Lawyers for Tully's and its creditors also expressed concern about what would happen to some company contracts, including a multi-million dollar commitment to people who bought prepaid coffee cards.
At the conclusion of Friday's hearing that lasted several hours, Overstreet said the auction and the arguments presented by all sides were intricate, but it was not her job to second-guess the decision made by Tully's executives to accept Dempsey's bid.
"Was it complicated? Yes. Did it produce a fantastic result for this case? Yes it did," Overstreet said.
TC Global filed for Chapter 11 bankruptcy protection in October, citing lease obligations and underperforming stores. It has more than 500 employees.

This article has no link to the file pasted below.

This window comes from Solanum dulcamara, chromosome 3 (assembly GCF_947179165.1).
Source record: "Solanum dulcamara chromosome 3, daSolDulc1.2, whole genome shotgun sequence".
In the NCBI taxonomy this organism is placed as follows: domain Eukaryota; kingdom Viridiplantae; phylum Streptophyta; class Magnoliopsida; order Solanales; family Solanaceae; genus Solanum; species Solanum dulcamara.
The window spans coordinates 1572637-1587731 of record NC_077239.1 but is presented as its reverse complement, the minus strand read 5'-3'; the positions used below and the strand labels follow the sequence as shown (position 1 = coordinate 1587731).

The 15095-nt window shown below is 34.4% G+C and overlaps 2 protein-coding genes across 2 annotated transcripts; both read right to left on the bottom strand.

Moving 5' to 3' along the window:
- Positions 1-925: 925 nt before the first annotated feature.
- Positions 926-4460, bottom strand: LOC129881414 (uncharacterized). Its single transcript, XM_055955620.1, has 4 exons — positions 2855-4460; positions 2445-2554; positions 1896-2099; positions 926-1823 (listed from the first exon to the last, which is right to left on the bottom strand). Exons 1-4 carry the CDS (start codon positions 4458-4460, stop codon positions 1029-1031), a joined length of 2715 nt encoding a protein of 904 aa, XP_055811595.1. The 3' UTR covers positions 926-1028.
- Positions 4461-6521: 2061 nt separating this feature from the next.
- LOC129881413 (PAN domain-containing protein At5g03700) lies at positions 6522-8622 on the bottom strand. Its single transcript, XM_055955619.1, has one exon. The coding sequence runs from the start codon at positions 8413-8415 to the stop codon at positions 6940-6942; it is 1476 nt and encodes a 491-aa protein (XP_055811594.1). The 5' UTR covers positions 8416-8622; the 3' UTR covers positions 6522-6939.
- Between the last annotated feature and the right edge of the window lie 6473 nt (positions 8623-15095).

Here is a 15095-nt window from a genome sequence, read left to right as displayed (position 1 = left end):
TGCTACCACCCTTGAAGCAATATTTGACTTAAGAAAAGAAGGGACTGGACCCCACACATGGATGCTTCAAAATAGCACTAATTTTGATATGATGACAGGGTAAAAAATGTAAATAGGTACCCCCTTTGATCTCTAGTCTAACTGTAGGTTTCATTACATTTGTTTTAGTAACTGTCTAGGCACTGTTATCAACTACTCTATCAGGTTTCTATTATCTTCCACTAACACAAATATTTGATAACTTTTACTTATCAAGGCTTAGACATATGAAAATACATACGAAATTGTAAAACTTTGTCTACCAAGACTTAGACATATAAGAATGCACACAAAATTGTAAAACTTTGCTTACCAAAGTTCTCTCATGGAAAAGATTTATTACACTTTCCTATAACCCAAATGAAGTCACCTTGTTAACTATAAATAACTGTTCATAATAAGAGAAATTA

CEO Scott Pearson said the sale, which is expected to close by the end of January, was a "step forward" for the company.
"I think the best part of it is we're taking care of our creditors and our employees and actually giving something back to our shareholders," Pearson said.
Dempsey has said he believes there is room in Seattle for Tully's and the much larger Starbucks, which is also based there.
After winning the auction last week, Dempsey made an appearance at a Tully's near Pike Place Market, shaking hands with workers and greeting customers before visiting other stores.